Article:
NCRC DC Women’s Business Center to Host Women-Owned Business Holiday Bazaar and Awards Ceremony

Washington – The National Community Reinvestment Coalition’s Washington, DC Women’s Business Center (DC WBC) will hold its Third Annual “Shop, Sip and Celebrate” Holiday Bazaar this year on Tuesday, December 6, 2016. The DC WBC Holiday Bazaar is a pop-up marketplace to showcase local women-owned small businesses, many of which are DC WBC clients. It gives women entrepreneurs a place to market their products and gain exposure to new clients. Over the last two years the Bazaar has hosted over 50 vendors and over 300 attendees. This year’s event will host 30 vendors.

The Bazaar will be preceded by the first annual “We Make It Work” Small Business Awards Ceremony, where four DC WBC entrepreneurs will be recognized for their successful achievements in the Washington, DC local community. Award Ceremony attendees will receive VIP early access to the Bazaar.

In addition to the Bazaar, the DC WBC holds an annual “Holiday Hustle” small business training course to help women entrepreneurs prepare for the holiday season through inventory management, pricing for a profit, marketing, sales strategies, and visual marketing. All events are part of the DC WBC’s mission to serve women in the Washington, DC area by providing assistance with starting and growing a successful business.

What: NCRC DC WBC Third Annual “Shop, Sip and Celebrate” Holiday Bazaar and First Annual “We Make It Work” Small Business Awards Ceremony

When: December 6, 2016          
          Awards Ceremony: 1:00 PM – 3:00 PM
          Holiday Bazaar: 3:00 PM – 8:00 PM

Where: District Architecture Center, 421 7th Street, NW, Washington, DC 20004

For more information on the Holiday Bazaar and Awards Ceremony, please contact Ryan Conley at 202-524-4875 or

For more information on the DC WBC, visit here. For more information on NCRC, visit here.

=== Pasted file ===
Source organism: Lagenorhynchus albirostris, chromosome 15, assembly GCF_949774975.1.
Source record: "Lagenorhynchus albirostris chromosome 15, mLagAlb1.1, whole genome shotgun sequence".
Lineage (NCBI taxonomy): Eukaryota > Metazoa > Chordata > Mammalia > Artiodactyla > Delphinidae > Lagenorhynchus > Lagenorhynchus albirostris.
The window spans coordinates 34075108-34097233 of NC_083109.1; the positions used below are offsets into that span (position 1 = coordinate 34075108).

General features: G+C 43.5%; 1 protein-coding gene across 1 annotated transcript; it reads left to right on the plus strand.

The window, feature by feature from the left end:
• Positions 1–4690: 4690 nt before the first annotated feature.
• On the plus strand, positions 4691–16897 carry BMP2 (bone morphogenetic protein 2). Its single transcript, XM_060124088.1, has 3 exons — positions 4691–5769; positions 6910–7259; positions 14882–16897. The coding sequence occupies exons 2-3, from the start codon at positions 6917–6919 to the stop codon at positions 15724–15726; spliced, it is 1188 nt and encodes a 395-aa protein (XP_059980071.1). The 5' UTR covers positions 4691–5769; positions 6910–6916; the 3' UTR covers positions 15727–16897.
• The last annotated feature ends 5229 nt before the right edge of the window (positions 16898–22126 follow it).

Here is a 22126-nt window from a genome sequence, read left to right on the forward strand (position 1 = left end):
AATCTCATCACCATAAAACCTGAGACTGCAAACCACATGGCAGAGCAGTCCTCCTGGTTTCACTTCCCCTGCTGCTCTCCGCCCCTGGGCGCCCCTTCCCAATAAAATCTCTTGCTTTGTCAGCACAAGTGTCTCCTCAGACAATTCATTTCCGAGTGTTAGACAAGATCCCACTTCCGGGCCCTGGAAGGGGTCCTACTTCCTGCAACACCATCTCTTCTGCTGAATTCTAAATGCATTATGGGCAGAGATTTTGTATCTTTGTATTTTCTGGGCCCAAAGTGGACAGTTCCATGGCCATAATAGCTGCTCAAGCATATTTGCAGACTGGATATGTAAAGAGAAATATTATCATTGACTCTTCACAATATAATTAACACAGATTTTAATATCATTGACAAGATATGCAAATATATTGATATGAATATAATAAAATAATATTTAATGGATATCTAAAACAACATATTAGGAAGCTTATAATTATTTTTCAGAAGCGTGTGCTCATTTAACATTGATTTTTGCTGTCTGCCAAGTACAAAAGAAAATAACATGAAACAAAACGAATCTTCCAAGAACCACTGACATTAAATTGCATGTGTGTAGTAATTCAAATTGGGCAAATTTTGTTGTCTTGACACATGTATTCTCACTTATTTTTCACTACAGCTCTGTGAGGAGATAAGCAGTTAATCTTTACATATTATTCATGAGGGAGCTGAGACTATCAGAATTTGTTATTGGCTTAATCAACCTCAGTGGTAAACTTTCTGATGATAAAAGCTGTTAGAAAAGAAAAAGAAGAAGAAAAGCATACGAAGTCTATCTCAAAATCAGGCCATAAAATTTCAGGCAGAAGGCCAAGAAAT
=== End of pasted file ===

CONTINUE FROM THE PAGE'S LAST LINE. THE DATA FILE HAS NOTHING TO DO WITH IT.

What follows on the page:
This event is open to press.



About NCRC:
NCRC and its grassroots member organizations create opportunities for people to build wealth. We work with community leaders, policymakers and financial institutions to champion fairness in banking, housing and business development.

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Redlining and Neighborhood Health

Before the pandemic devastated minority communities, banks and government officials starved them of capital.

Lower-income and minority neighborhoods that were intentionally cut off from lending and investment decades ago today suffer not only from reduced wealth and greater poverty, but from lower life expectancy and higher prevalence of chronic diseases that are risk factors for poor outcomes from COVID-19, a new study shows.

The new study, from the National Community Reinvestment Coalition (NCRC) with researchers from the University of Wisconsin–Milwaukee Joseph J. Zilber School of Public Health and the University of Richmond’s Digital Scholarship Lab, compared 1930’s maps of government-sanctioned lending discrimination zones with current census and public health data.

Table of Content

  • Executive Summary
  • Introduction
  • Redlining, the HOLC Maps and Segregation
  • Segregation, Public Health and COVID-19
  • Methods
  • Results
  • Discussion
  • Conclusion and Policy Recommendations
  • Citations
  • Appendix

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